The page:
Communication is the basis of society’s existence. Society is not only made up of individuals, but also to the greatest extent depends on the interaction of these individuals – communication. That is a valid part of every organization, especially if many cultures are merging together. Then it is important to figure out how to implement positive intercultural communication in the workplace.
The bigger the company gets, the more employees it has. Therefore it is no wonder that in today’s day and age cultures are merging together more often. Each and every company holds the responsibility to provide free and open communication to every employee.
In this article find out more on how to provide your company with positive intercultural communication in the workplace.
Finding a golden middle ground
Today, it is important to be ready to understand the perspectives of all cultures in the ever-changing reality of the world. You have to learn how to do so without judging them from a momentary division into economically successful or unsuccessful.
When starting the path to learning other cultures, one must be ready to abandon stereotypes and realize that it will not be just a technical language learning. Intercultural communication allows you to get to know each other and mutually respect differences, finding a golden middle.
Cultures have always borrowed a lot from one another, so we cannot speak of a pure “Eastern” or “Western” culture. The most important thing is to be positive in your intercultural communication in the workplace.
Learn more in the article Communication in workplace.
Intercultural communication tips
Intercultural communication is not always easy, yet has to be done effectively. Here are some tips that can be useful for both sides.
1. Do not hesitate to observe
In order to better understand the norms of different cultures, it is usually recommended to observe the representatives of these cultures. It means to observe their behavior and traditions.
However, it is also worth observing “your own”, including in contact with representatives of other cultures. It is even a good idea to observe your colleagues as well, following what seems to be successful.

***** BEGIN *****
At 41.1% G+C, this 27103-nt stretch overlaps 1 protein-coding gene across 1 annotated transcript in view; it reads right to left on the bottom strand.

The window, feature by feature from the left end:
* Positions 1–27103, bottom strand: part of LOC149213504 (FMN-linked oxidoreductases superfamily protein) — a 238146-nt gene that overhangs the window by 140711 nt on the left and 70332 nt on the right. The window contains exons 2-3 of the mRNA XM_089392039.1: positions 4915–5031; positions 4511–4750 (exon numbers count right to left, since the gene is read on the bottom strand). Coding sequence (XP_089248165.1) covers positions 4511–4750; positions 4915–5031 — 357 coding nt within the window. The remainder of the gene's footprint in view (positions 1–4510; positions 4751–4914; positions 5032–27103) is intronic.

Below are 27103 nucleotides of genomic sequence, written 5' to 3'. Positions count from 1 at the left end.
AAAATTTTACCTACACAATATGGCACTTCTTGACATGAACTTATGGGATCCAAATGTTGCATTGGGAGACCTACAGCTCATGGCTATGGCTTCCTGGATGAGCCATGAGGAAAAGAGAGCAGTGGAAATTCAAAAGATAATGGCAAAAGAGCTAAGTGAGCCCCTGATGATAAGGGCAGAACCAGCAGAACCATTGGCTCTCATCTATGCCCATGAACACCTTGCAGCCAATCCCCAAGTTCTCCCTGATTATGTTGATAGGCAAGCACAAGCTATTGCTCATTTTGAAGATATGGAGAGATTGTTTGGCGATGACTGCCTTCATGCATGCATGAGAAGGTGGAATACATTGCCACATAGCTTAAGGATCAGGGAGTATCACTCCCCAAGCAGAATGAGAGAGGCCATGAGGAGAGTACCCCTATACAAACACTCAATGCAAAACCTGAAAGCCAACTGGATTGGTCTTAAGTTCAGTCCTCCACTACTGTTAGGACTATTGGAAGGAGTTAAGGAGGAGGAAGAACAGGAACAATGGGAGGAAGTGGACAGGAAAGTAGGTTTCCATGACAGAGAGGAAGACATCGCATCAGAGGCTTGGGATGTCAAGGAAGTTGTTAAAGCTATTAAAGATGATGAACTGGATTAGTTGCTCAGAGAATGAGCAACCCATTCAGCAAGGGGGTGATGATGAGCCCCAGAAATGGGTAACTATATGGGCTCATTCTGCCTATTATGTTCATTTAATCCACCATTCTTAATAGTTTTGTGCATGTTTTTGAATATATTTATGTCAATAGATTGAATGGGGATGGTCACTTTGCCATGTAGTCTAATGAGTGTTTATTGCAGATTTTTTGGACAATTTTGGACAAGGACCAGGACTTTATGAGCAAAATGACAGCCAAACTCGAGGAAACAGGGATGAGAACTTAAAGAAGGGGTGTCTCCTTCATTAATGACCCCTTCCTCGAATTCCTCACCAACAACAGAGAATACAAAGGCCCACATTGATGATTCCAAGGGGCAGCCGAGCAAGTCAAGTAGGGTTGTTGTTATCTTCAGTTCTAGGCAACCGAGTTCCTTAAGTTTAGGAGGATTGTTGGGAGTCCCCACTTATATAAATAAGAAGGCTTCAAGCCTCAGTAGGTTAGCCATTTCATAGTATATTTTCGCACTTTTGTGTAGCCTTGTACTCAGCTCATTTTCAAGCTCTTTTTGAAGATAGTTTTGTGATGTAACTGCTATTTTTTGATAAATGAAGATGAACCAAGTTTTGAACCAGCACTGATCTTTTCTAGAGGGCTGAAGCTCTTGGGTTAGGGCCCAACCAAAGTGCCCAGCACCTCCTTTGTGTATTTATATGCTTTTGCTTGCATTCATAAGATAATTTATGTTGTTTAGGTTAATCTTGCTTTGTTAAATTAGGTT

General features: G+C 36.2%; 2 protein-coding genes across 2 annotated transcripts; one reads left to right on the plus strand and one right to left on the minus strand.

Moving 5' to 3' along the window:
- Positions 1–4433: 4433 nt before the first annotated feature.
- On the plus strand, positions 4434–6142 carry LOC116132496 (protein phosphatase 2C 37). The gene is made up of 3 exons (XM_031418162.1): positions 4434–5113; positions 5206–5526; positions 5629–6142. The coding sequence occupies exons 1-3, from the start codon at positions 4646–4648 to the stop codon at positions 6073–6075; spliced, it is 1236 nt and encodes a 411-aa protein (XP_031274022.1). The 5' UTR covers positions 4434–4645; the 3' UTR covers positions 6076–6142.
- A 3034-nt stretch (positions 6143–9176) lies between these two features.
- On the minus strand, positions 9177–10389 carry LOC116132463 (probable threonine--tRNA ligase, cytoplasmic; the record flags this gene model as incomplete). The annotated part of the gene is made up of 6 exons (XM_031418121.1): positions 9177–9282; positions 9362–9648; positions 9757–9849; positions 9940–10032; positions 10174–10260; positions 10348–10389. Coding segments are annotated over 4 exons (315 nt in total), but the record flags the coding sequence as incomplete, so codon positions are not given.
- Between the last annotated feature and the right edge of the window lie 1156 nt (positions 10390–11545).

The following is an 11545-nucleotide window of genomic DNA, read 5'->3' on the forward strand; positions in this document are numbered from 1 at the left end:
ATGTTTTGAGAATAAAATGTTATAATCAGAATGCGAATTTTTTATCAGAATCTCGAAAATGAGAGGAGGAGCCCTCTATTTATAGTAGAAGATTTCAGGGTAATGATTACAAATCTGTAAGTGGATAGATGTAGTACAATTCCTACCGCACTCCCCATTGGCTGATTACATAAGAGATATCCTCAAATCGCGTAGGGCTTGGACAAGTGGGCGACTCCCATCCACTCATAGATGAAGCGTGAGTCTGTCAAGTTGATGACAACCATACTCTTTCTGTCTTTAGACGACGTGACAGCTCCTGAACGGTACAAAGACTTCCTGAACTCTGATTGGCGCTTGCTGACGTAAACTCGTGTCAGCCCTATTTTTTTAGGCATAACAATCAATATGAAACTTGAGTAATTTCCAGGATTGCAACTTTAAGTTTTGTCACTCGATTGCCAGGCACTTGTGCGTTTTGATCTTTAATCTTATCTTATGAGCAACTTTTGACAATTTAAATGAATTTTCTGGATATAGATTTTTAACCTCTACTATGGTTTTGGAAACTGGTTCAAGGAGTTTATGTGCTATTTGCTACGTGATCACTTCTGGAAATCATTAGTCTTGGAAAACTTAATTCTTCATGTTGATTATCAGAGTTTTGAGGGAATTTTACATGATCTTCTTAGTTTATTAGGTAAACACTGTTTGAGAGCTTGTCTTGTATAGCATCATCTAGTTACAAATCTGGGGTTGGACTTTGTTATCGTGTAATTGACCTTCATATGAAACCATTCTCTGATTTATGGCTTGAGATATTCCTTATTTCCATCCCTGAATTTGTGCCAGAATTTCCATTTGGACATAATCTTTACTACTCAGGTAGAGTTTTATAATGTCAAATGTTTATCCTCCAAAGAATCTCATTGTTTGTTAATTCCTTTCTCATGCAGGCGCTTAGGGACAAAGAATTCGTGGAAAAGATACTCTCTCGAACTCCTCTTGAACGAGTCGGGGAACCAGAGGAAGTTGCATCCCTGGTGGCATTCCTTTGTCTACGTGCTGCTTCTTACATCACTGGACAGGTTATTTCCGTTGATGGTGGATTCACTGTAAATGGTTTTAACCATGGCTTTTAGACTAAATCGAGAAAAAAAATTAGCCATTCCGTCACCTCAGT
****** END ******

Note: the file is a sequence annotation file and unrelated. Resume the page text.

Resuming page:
But the most valuable thing is to notice the mistakes. Error analysis is important, which is the most important step before a repeated “action”. Use other people’s observations as well.
2. Remember you’re being observed too
Remember that in the process of intercultural communication you are being observed. Notice words, gestures, as well as facial expressions and clothing. Others have developed a certain pattern of what they expect from you. Your actions may match and may be the exact opposite of these expectations.
For example, during an observation in one of the public institutions that serve third-country clients, its employees are dressed more than provocatively. It is neither an office nor a more casual style of dressing. What is observed there can claim to be a high fashion spectacle. In the interviews with the employees, it became clear that the dress code had been developed.
3. Fight stereotypes
Academic literature says that we often lose the “battle with stereotypes in ourselves”. Stereotypes make life easier and simplify the perception of the world. The theories describe how the fight against stereotypes should take place.
The best way is to get as much knowledge and information as possible. Then you can also find out that, contrary to popular beliefs, not all Italians are communicative, open and love small children, or that not all Germans like order.
The preconceived, black-and-white perception of the world begins to dissolve when real communication with real people takes place. At the same time, it cannot be denied that cultural norms exist and influence people’s perception and behavior. This applies not only to stereotypes about a group of people belonging to another culture, but also about one’s own group.
In conclusion, there are many ways to create positive intercultural communication in the workplace. All you have to do is be open minded and do not judge people before meeting them based on what you think you know.